Research into causes, prevention and diagnosis

Researchers want to find out more about the causes of mouth and oropharyngeal cancer.

Gene changes

Scientists are looking into changes in genes that may make a cancer develop in the head and neck area. They are interested to know:

  • which gene changes are important
  • how the gene changes affect the immune system 
  • whether this can help develop better treatments in the future

Early research has identified gene changes that might cause head and neck cancer. But these findings need confirming in further studies.


Researchers are looking into new ways of collecting and testing cells from the lining of the mouth. Doctors hope that they can help to diagnose mouth cancer.

Usually doctors take a tissue sample (a biopsy) from the inside of the mouth to diagnose mouth cancer. But some studies are looking at taking biopsies using a soft bristle brush.

Scientists are also using different ways of looking at biopsy samples. Cells can be looked at with: 

  • a computer
  • a microscope
  • a device which shows how they move in an electric field (dielectrophoresis)

Researchers want to see if this improves mouth cancer diagnosis for patients.


Preventing cancer with diet, or with certain drugs or vitamins is called chemoprevention. 


A diet high in fresh fruit and vegetables seems to reduce the risk of mouth cancer. But more information about this is needed. Some studies are looking into the links between diet and cancer. 

Some researchers think that some antioxidant vitamins may help to prevent mouth and oropharyngeal cancer. This is when they are included in a healthy and balanced diet. Vitamin A, C and E are antioxidants. But we don't know for sure whether eating these can help to prevent cancer. 

This page is due for review. We will update this as soon as possible.

Last reviewed: 
24 May 2018
  • Cancer Research UK Clinical Trials Database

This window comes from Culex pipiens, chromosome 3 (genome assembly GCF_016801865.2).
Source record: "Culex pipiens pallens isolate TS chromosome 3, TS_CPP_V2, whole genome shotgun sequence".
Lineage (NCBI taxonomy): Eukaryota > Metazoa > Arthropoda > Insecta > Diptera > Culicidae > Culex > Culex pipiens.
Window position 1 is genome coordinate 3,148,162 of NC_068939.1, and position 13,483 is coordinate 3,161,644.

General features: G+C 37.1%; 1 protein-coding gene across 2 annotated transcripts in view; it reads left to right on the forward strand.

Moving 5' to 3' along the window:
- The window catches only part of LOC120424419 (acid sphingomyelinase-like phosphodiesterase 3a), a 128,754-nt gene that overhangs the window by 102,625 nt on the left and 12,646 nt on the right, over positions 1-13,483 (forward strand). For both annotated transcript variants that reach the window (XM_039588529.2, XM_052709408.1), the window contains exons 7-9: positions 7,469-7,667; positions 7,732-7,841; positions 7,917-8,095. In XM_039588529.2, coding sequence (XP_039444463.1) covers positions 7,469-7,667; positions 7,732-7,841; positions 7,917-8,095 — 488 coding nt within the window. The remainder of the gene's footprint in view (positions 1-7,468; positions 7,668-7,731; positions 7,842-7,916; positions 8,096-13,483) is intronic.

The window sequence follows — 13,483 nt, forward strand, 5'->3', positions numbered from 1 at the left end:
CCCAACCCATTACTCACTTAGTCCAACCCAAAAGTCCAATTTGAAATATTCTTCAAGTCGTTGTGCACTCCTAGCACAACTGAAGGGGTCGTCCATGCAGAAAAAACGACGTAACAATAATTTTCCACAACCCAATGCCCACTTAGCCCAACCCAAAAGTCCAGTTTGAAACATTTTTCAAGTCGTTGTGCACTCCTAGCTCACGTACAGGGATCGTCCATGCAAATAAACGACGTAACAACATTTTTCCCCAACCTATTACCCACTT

Accessed May, 2018

  • Genome-wide association analyses identify new susceptibility loci for oral cavity and pharyngeal cancer

    Lesseur and others

    Nature Genetics, 2016. Volume 48(12), pages 1544 to 1550

  • Ultra-deep targeted sequencing of advanced oral squamous cell carcinoma identifies a mutation-based prognostic gene signature

    S Chen and others 

    Oncotarget, 2015. Volume 6, number 20, pages 18066 to 18080

  • The utility of oral brush cytology in the early detection of oral cancer and oral potentially malignant disorders: A systematic review

    H Alsarraf and others 

    Jouranl of Oral Pathology and Medicine, 2018. Volume 47 (2), pages 104 to 116

  • A dielectrophoretic method of discrimination between normal oral epithelium, and oral and oropharyngeal cancer in a clinical setting

    K Graham and others 

    The Analyst, 2015. Volume 7, number 140, (15) pages 5198 to 204


  • Higher carbohydrate intake is associated with increased risk of all-cause and disease-specific mortality in head and neck cancer patients: results from a prospective cohort study

    A Arthur and others 

    International Journal of Cancer, 2018. Mar 31,  doi: 10.1002/ijc.31413

  • Double-blind, randomized phase 3 trial of low-dose 13-cis retinoic acid in the prevention of second primaries in head and neck cancer: Long-term follow-up of a trial of the Eastern Cooperative Oncology Group-ACRIN Cancer Research Group (C0590)

    A Bhatia and others 

    Cancer, 2017. Volume 123(23), pages 4653 to 4662

  • Natural vitamin C intake and the risk of head and neck cancer: A pooled analysis in the International Head and Neck Cancer Epidemiology Consortium

    V Edofonti and others 

    International Journal of Cancer, 2015. Volume 15;137(2), pages 448 to 62

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